02/11/2004 Entry: "Mercedes Lackey's THE FAIRY GODMOTHER--Lynn's review"
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Mercedes Lackey's THE FAIRY GODMOTHER takes place in generic fantasyland but is deliberately recursive and self-referential in its exploration of magic and plot. This would have been fabulous if Lackey had pulled it off completely, but it is still pretty darn good.
Our heroine is in a conventional Cinderella tale (exactly precisely) but there is no suitable prince, so she ends up as a Fairy Godmother herself. "Tradition" is a/the source of magic and will continue to push individuals to fit patterns in a fairly-acknowledged creepy way. She rescues one of the typical "three princes on a quest" and turns him into a donkey, and he learns his lesson. But she resists falling in love and being pushed by tradition back into one happily ever after. Together they manage to move to a new paradigm, though, one where he and she become co-magic workers doing interesting fun stuff. In the process they rescue his brother's beloved and fix assorted outside evil.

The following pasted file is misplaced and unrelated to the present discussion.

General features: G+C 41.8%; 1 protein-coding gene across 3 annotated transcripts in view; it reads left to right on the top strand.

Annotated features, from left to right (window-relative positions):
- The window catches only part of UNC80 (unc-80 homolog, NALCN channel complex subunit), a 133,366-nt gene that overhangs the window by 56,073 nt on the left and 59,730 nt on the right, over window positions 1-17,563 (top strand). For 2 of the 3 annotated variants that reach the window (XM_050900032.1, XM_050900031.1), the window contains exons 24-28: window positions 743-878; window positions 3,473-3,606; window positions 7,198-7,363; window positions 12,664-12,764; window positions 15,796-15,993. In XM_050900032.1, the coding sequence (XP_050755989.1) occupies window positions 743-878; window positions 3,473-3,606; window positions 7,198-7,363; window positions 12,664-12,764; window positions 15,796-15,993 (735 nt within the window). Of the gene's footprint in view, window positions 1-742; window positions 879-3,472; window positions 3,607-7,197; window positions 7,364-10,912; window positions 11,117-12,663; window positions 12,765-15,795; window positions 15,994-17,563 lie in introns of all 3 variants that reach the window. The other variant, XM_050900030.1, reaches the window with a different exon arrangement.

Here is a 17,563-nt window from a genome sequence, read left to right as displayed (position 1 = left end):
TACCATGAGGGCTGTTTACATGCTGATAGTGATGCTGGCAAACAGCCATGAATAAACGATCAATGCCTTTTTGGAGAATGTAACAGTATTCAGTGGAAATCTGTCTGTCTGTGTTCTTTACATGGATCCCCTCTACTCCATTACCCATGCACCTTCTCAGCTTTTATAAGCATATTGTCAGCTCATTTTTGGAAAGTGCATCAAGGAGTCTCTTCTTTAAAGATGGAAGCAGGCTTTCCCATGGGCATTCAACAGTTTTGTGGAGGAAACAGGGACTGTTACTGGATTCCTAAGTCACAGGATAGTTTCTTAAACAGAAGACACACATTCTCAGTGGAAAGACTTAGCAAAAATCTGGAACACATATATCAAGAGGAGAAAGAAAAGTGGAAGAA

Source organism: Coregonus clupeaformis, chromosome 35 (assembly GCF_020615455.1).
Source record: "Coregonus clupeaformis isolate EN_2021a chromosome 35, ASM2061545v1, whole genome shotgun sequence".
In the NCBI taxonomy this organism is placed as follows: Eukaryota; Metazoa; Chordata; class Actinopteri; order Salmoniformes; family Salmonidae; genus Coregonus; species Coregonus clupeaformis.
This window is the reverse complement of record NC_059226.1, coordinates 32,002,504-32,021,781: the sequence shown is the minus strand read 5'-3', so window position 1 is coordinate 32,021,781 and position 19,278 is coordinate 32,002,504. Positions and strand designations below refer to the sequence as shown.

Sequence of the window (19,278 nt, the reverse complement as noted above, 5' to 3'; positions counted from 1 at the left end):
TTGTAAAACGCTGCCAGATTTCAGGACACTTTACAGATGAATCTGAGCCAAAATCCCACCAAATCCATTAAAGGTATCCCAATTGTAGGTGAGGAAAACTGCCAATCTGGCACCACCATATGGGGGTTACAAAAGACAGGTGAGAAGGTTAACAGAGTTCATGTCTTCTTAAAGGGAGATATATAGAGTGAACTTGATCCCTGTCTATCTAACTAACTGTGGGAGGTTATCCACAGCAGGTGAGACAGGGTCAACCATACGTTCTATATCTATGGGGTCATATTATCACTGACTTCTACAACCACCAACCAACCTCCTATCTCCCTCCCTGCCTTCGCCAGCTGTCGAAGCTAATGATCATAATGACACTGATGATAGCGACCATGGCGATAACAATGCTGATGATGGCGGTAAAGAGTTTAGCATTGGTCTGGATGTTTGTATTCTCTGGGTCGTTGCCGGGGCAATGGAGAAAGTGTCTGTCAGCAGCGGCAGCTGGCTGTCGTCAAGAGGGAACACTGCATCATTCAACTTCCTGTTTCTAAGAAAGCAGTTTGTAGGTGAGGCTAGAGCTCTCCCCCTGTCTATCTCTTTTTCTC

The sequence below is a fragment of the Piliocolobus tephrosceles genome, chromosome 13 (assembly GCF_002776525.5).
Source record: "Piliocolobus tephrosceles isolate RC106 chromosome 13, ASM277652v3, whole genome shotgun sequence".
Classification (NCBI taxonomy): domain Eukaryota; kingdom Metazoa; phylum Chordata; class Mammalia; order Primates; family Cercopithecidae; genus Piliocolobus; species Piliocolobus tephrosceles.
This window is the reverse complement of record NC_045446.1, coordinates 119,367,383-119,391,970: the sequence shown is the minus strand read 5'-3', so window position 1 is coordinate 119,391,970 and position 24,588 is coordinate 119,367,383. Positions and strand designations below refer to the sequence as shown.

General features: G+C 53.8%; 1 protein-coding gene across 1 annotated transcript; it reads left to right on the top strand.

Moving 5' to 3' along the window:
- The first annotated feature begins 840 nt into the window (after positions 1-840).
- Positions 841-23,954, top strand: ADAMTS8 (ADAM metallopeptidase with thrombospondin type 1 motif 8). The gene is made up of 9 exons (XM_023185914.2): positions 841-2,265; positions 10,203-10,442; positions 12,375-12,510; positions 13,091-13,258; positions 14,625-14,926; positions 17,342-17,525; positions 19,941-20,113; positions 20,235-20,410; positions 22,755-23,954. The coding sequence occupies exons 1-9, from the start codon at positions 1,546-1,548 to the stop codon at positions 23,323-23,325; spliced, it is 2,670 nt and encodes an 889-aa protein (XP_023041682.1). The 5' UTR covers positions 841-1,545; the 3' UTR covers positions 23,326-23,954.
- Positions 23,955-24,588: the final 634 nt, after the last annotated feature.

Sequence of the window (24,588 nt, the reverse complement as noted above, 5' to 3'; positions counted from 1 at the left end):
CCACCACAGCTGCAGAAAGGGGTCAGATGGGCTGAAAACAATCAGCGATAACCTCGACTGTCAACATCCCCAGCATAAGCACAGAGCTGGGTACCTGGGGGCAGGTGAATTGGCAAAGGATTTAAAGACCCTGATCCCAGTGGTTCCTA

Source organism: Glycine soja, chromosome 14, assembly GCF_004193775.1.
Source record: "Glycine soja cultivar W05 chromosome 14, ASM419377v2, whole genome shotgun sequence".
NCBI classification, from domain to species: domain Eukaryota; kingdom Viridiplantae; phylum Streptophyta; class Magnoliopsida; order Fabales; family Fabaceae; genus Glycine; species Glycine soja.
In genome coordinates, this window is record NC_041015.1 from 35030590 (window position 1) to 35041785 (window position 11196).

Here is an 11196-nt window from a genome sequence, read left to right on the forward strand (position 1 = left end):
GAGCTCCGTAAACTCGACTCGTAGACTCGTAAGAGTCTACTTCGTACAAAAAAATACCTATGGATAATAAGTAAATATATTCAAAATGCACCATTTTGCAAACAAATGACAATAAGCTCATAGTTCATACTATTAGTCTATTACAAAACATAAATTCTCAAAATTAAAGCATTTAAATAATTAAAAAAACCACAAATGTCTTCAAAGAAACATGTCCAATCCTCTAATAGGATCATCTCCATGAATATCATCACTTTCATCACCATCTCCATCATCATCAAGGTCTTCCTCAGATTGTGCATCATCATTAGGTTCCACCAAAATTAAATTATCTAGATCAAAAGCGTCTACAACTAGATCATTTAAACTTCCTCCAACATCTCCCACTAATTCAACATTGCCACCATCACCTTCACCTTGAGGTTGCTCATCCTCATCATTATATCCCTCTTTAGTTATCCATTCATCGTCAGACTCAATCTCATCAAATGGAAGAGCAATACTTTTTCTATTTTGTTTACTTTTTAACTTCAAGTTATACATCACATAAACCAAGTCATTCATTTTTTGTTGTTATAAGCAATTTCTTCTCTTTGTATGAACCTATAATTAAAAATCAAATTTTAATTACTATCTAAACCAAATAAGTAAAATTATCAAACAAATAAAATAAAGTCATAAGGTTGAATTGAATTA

This story is fun, partly because it "knows" it is a fairy tale and pushes against the boundaries. What it lacks is any of the depths of Lackey's THE FIRE ROSE or any of the other Elementals books. The setting is "fairy tale land" and it never quite goes beyond it, although the characterization is much more competent and consistent than in Catherine Asaro's THE CHARMED SPHERE, the other Luna book I've read so far. But in spite of being recursive in a way that a literary author might envy, the characters are out of central casting with only a light gloss of personality. Just to be clear, though, I liked the book.--Lynn